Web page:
It has been suggested that we should refrain from passing judgement on cultural myths. That it is insensitive to declare that a cherished myth is false, lest we diminish the very identity of a people. Hogwash.
My son is biracial, bicultural, and bilingual. As his parents, my wife and I must decide what is more important. Cultural propagation, or truth. My son will understand that Zeus never ruled on Mt. Olympus, just as he will understand that Yahweh and Allah are mythical tyrants. If his cultures are diminished by this correct understanding of the universe, tough Shih Tzu. Cultures don’t last forever, what a shame it would be if they did. We’d still be hitting women over the head with clubs and dragging them back to the cave.
The word ‘myth’ can be defined in two ways as shown below. But it seems to me that every enduring cultural myth started out fitting the 2nd definition, before graduating to the 1st.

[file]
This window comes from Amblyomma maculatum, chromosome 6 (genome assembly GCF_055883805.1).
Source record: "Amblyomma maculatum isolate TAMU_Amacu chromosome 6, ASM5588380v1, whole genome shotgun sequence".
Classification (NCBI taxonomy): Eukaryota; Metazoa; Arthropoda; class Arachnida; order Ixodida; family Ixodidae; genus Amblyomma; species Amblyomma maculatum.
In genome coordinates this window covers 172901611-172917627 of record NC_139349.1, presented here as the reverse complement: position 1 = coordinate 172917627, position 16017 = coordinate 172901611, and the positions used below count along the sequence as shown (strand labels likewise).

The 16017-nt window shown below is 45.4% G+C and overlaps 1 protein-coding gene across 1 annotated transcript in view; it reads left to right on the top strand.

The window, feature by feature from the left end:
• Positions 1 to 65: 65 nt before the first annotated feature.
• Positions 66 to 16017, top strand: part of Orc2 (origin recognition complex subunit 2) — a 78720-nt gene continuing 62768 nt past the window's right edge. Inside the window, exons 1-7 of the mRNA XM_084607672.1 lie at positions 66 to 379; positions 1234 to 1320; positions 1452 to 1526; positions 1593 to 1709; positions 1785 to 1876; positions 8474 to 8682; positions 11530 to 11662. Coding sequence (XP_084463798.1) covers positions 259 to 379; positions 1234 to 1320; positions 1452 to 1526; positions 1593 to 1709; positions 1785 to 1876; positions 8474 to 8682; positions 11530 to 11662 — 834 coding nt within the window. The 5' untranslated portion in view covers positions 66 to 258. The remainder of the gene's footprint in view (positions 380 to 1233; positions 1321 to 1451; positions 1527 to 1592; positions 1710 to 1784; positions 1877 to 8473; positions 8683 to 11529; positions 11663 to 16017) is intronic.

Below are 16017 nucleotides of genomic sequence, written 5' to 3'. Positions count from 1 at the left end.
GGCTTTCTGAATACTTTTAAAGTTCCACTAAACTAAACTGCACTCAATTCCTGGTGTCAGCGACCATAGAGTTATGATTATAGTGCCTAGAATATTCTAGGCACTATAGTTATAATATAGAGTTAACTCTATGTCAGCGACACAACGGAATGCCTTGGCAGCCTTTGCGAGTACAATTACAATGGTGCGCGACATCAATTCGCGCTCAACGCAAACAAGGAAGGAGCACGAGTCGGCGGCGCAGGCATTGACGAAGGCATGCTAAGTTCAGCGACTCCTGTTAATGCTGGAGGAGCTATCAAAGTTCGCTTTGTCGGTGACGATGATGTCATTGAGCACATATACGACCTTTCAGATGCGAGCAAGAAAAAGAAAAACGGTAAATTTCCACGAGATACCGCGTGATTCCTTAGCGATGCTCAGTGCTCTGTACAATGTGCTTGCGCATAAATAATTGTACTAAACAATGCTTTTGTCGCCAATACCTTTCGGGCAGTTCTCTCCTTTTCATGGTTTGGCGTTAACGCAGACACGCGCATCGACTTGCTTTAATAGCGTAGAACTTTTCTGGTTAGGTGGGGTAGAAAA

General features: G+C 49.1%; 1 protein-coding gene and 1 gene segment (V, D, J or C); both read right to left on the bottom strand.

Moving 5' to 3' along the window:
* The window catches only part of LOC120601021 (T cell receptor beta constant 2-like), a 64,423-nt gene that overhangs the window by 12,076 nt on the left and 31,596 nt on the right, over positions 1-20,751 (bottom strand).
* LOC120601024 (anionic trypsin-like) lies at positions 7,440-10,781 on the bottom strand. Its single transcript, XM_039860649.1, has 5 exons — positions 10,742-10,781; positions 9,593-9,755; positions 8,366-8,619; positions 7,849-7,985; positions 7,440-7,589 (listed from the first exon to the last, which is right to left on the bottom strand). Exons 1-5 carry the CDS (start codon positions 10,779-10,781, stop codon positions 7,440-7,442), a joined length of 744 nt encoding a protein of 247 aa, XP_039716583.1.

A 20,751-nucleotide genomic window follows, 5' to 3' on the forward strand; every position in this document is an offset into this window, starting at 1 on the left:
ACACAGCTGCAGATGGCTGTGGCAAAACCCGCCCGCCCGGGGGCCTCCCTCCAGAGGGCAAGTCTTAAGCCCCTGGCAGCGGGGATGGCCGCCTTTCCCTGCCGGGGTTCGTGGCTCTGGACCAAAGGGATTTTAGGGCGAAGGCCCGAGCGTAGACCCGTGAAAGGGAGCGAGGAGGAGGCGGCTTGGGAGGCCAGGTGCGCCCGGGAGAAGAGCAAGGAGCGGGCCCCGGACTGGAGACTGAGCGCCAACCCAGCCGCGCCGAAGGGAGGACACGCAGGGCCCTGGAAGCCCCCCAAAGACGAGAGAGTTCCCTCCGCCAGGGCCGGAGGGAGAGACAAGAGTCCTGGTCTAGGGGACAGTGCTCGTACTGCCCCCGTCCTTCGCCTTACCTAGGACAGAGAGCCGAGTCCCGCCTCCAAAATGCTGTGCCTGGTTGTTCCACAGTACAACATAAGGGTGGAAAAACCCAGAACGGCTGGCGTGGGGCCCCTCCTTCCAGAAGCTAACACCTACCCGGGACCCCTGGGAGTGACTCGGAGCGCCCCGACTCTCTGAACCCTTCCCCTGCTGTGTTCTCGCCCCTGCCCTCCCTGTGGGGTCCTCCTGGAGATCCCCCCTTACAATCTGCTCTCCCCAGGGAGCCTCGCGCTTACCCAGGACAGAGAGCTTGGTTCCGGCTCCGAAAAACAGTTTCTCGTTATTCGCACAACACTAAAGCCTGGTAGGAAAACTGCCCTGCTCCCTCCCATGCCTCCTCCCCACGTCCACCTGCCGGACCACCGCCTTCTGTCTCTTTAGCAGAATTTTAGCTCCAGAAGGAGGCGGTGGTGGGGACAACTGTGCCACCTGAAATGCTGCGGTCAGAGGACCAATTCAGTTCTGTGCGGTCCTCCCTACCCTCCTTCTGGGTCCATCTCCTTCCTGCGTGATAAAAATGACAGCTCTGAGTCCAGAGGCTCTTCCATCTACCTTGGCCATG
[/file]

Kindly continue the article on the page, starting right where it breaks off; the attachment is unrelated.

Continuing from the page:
2. a widely held but false belief or idea.
1. a traditional story, especially one concerning the early history of a people or explaining some natural or social phenomenon, and typically involving supernatural beings or events.
Myths can be good teaching aides, as long as the student understands what’s real and what’s not. Nostalgia is no reason to suppress the truth.
Question: Should we pretend that myths are true, in order to help conservatives maitain the status quo? Or should we acknowledge the truth, so that humans can progress?